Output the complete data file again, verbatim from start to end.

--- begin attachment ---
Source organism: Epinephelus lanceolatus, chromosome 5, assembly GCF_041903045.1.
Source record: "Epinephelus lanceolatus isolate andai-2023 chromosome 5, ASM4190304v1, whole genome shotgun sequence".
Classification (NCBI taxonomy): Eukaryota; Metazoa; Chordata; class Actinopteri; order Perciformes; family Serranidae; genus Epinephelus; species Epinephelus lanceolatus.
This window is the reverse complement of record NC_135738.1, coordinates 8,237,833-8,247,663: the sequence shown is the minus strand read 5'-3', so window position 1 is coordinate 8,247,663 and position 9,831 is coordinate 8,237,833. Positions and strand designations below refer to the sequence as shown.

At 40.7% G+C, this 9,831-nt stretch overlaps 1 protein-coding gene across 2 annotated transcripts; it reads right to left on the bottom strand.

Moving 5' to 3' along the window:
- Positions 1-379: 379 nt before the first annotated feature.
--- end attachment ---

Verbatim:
Source organism: Epinephelus lanceolatus, chromosome 5, assembly GCF_041903045.1.
Source record: "Epinephelus lanceolatus isolate andai-2023 chromosome 5, ASM4190304v1, whole genome shotgun sequence".
Classification (NCBI taxonomy): Eukaryota; Metazoa; Chordata; class Actinopteri; order Perciformes; family Serranidae; genus Epinephelus; species Epinephelus lanceolatus.
This window is the reverse complement of record NC_135738.1, coordinates 8,237,833-8,247,663: the sequence shown is the minus strand read 5'-3', so window position 1 is coordinate 8,247,663 and position 9,831 is coordinate 8,237,833. Positions and strand designations below refer to the sequence as shown.

At 40.7% G+C, this 9,831-nt stretch overlaps 1 protein-coding gene across 2 annotated transcripts; it reads right to left on the bottom strand.

Moving 5' to 3' along the window:
- Positions 1-379: 379 nt before the first annotated feature.